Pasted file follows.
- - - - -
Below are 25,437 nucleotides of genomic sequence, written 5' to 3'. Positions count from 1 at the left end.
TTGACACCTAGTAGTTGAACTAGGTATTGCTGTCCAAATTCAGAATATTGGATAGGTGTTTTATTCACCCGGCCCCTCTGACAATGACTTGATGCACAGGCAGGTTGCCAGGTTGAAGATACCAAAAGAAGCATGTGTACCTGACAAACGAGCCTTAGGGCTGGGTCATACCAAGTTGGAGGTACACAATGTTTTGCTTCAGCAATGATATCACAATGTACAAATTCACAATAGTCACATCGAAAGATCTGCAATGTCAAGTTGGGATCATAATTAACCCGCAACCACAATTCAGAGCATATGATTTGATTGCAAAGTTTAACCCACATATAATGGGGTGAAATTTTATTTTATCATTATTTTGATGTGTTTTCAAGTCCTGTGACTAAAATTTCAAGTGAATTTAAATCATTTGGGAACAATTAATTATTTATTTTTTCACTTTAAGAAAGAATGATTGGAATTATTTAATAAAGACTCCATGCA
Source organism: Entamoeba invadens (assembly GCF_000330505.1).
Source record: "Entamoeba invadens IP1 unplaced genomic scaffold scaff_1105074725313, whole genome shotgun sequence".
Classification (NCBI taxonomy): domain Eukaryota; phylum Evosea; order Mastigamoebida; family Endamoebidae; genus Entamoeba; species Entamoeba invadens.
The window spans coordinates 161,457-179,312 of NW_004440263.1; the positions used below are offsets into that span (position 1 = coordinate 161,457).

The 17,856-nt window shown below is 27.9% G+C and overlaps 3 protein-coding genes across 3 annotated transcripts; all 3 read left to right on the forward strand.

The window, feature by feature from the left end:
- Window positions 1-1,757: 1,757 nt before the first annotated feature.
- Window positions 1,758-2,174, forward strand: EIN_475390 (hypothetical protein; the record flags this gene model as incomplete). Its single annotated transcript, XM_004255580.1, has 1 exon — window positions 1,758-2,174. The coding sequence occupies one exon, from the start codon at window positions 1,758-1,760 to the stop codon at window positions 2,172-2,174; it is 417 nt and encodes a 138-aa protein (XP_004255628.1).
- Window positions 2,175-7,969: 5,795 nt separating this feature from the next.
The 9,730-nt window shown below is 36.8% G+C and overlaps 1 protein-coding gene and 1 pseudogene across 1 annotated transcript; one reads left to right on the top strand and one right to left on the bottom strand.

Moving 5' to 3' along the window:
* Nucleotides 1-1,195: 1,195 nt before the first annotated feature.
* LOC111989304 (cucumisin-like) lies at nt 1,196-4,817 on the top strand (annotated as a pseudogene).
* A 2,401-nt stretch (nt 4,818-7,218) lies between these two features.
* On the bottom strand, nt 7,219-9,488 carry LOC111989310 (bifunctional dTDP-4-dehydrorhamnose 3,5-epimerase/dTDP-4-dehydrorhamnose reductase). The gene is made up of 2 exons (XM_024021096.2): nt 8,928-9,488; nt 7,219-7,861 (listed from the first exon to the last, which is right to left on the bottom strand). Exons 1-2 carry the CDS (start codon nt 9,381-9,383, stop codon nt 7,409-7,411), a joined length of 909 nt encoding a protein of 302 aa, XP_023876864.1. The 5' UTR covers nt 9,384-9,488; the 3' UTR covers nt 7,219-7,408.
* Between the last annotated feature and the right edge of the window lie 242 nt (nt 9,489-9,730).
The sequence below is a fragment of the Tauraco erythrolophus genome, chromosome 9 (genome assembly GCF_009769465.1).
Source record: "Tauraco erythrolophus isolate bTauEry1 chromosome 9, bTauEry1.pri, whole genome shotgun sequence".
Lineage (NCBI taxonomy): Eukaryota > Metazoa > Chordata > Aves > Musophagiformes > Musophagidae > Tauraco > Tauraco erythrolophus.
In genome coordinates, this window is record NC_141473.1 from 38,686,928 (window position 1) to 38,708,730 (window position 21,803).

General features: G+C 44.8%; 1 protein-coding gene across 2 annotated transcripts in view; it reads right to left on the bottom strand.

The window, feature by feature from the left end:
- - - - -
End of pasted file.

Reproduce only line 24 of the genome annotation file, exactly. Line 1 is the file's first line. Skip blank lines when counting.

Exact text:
The window, feature by feature from the left end: